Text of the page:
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Brendon Grant’s Haisla connections to industry helped him land a job in the financial services industry in San Diego. (Photo by Sam Hodgson/Photo by Sam Hodgson)
Brendon Grant’s Haisla connections to industry helped him land a job in the financial services industry in San Diego. (Photo by Sam Hodgson/Photo by Sam Hodgson)

Assembly of First Nations

Natural resources to define first nations leader’s next term Add to ...

Pam Palmater, one of the candidates for Mr. Atleo’s job who teaches indigenous studies at Ryerson University in Toronto, said a frank discussion about treaty rights and revenue sharing cannot even begin if the government’s ultimate objective remains “assimilation, integration, sameness will all other Canadians.” It is an objective she says the government does not even try to hide.

Ellen Gabriel, another candidate who grew up in Kanesetake and was a spokeswoman for her people during the Oka crisis, said the fact that little has changed since that time is creating a new generation of more militant youth, which could become a problem for a government that would rather provoke first nations than negotiate solutions.

“I think it’s a matter of holding them to the rule of law,” she said. “What we need to do is hold them accountable and make them responsible for the kind of chaos that they are creating within indigenous communities and within the environment itself.”

But another part of the issue is driven by corporate Canada – and those who have worked with large energy corporations say the blame lies not just with first nations, but with companies.

“First nations can have significant value for a project. But today, many industries see them as an obstacle or a risk,” said Roger Harris, a B.C. consultant who spent two years working on the aboriginal file for Northern Gateway.

Enbridge, for its part, has said it is offering more than $1-billion in benefits to first nations through Northern Gateway. The company “will have officials present” at the AFN election, spokesman Todd Nogier wrote in an e-mail. “We look forward to developing a positive, productive and mutually beneficial relationship with whomever the Assembly of First Nations select as their National Chief.”

Other Pertinent Issues with Candidates

Shawn AtleoIncumbent national chief of the Assembly of First Nations. He is a hereditary chief of Ahousaht First Nation on Vancouver Island.

Issues:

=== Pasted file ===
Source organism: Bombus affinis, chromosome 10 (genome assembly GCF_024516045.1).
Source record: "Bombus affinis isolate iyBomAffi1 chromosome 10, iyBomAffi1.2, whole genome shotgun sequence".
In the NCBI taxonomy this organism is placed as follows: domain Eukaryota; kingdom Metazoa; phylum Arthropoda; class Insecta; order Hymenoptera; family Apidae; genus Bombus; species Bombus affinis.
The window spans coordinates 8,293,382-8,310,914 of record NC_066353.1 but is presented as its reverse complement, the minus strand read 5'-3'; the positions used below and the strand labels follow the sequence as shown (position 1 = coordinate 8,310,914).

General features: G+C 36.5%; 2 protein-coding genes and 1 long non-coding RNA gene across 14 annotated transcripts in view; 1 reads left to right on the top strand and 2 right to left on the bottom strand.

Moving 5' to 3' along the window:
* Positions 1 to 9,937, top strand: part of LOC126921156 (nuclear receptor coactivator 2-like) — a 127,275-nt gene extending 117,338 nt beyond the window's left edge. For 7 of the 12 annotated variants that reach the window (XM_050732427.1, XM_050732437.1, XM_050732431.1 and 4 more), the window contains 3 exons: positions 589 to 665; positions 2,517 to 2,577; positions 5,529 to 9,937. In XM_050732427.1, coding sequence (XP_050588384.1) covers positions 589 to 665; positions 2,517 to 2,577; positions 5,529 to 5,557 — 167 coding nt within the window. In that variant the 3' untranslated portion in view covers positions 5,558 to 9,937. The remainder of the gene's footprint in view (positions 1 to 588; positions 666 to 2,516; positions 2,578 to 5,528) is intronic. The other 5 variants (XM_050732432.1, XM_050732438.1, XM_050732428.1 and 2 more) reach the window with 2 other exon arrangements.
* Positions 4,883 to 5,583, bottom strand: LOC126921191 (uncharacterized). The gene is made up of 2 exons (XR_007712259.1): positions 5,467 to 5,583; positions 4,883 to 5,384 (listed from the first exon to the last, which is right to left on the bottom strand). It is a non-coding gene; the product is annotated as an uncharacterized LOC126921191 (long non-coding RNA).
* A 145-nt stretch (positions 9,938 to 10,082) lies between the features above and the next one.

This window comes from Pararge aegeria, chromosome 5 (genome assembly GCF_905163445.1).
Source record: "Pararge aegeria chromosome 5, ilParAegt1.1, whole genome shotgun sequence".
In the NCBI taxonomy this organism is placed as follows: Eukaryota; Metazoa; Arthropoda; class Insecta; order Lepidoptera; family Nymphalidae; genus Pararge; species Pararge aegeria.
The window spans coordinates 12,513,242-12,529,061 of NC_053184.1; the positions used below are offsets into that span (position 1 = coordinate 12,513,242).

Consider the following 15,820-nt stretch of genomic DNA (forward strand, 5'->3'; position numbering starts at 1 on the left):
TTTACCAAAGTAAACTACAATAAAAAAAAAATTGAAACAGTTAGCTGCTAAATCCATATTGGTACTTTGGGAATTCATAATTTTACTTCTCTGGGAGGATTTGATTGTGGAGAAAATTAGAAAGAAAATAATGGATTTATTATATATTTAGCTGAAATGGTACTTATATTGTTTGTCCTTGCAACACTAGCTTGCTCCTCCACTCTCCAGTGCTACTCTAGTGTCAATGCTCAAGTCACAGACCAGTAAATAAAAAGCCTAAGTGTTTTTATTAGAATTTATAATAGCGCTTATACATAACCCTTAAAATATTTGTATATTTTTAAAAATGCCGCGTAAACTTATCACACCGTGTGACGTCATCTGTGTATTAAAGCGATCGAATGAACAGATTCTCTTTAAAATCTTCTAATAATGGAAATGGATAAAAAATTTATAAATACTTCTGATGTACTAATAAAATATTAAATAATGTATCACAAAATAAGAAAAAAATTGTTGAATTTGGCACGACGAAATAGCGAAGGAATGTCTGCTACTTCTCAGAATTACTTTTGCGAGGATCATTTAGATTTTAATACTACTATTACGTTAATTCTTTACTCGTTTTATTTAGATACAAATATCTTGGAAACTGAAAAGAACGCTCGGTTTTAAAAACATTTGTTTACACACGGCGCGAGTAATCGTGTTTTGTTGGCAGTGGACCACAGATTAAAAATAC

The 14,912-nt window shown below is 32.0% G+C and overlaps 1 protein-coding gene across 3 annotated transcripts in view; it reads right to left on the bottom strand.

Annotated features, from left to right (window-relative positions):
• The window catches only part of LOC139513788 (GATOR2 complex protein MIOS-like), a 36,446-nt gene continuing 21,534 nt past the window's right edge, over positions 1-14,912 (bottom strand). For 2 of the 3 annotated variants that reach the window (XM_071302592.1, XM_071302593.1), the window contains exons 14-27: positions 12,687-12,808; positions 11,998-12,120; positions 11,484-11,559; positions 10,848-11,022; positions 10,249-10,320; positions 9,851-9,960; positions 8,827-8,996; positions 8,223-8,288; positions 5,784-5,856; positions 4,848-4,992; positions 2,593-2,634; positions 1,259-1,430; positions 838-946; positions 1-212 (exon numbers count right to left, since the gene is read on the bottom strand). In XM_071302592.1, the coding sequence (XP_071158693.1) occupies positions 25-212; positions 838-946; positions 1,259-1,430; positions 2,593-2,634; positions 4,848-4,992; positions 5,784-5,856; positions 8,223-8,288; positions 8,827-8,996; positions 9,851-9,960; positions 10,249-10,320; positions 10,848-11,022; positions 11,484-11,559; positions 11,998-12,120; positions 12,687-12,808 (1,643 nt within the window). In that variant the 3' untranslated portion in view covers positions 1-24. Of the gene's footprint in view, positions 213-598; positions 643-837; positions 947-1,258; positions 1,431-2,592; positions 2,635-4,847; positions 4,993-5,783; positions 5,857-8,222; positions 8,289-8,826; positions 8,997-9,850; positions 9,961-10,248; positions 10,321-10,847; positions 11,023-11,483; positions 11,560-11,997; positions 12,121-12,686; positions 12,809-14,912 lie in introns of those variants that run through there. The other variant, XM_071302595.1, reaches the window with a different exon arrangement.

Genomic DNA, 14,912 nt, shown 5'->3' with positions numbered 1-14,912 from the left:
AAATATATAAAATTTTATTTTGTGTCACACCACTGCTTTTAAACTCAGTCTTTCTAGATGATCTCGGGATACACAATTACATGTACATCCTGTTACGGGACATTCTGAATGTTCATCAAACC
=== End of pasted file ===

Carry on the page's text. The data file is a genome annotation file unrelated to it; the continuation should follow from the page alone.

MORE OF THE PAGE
Education, youth and empowering local chiefs.

Bill Erasmus

Long-time chief of the Yellowknives Dene First Nation and the AFN’s regional chief of the Northwest Territories.

Issues:Empower existing land treaties and earn sovereignty through a unified national voice.

Ellen Gabriel

Member of the Kanesatake Mohawk Nation and former leader of the Quebec Native Women’s Association.

Issues:Revitalizing indigenous languages, education and governing structures.

Joan Jack

Lawyer from the Berens River First Nation in Manitoba and helped found the Nakina Centre for Aboriginal Living and Learning.

Issues:Prioritizing indigenous languages, letting regions drive the AFN’s national agenda.

Pamela Palmater

Lawyer and the chair in indigenous governance at Ryerson University. She is originally from the Eel River Bar First Nation in New Brunswick.

Issues:Focusing on people, not politics, and education, health and justice.

George Stanley

Fifth-generation chief and is the regional chief of Alberta. He is a member of the Frog Lake First Nation.

Issues:Protecting treaty rights and pressing for self-reliance.

Terrance Nelson

Spent five terms as chief of Roseau River Anishinabe First Nation in Manitoba. He is vice-chairman of the American Indian Movement.

Issues:Reversing funding cuts to first nations made by the Harper government.

Diane M. Kelly

Lawyer and was the first female grand chief of Grand Council Treaty 3. She is from the Ojibways of Onigaming First Nation in Ontario.

Issues:Protecting the spirit and intent of treaties and asserting rights and jurisdictions.

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